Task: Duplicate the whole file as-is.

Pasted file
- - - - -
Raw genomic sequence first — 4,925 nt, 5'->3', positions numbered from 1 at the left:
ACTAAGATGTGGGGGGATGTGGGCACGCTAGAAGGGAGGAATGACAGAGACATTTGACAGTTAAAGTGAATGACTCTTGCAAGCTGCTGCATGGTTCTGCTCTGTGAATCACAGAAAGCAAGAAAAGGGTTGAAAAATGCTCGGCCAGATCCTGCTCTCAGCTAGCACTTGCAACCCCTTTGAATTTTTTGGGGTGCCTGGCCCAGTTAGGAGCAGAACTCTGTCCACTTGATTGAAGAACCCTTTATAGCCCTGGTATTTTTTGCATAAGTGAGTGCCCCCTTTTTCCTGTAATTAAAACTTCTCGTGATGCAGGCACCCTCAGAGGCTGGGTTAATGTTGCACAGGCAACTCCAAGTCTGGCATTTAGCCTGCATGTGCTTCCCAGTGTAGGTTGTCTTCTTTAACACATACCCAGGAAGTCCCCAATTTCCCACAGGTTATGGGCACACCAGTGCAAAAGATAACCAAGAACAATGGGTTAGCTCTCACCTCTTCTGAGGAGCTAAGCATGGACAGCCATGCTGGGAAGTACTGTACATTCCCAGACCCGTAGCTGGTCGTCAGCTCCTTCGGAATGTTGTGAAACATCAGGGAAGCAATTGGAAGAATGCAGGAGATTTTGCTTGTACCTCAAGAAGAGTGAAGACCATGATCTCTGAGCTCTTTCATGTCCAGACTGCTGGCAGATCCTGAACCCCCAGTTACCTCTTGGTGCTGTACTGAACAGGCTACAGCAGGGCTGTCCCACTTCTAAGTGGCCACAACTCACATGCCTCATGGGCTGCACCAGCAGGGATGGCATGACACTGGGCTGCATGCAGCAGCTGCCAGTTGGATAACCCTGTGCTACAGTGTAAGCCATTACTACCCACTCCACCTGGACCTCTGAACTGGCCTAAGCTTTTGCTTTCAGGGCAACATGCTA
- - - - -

Raw genomic sequence first — 4,925 nt, 5'->3', positions numbered from 1 at the left:
ACTAAGATGTGGGGGGATGTGGGCACGCTAGAAGGGAGGAATGACAGAGACATTTGACAGTTAAAGTGAATGACTCTTGCAAGCTGCTGCATGGTTCTGCTCTGTGAATCACAGAAAGCAAGAAAAGGGTTGAAAAATGCTCGGCCAGATCCTGCTCTCAGCTAGCACTTGCAACCCCTTTGAATTTTTTGGGGTGCCTGGCCCAGTTAGGAGCAGAACTCTGTCCACTTGATTGAAGAACCCTTTATAGCCCTGGTATTTTTTGCATAAGTGAGTGCCCCCTTTTTCCTGTAATTAAAACTTCTCGTGATGCAGGCACCCTCAGAGGCTGGGTTAATGTTGCACAGGCAACTCCAAGTCTGGCATTTAGCCTGCATGTGCTTCCCAGTGTAGGTTGTCTTCTTTAACACATACCCAGGAAGTCCCCAATTTCCCACAGGTTATGGGCACACCAGTGCAAAAGATAACCAAGAACAATGGGTTAGCTCTCACCTCTTCTGAGGAGCTAAGCATGGACAGCCATGCTGGGAAGTACTGTACATTCCCAGACCCGTAGCTGGTCGTCAGCTCCTTCGGAATGTTGTGAAACATCAGGGAAGCAATTGGAAGAATGCAGGAGATTTTGCTTGTACCTCAAGAAGAGTGAAGACCATGATCTCTGAGCTCTTTCATGTCCAGACTGCTGGCAGATCCTGAACCCCCAGTTACCTCTTGGTGCTGTACTGAACAGGCTACAGCAGGGCTGTCCCACTTCTAAGTGGCCACAACTCACATGCCTCATGGGCTGCACCAGCAGGGATGGCATGACACTGGGCTGCATGCAGCAGCTGCCAGTTGGATAACCCTGTGCTACAGTGTAAGCCATTACTACCCACTCCACCTGGACCTCTGAACTGGCCTAAGCTTTTGCTTTCAGGGCAACATGCTA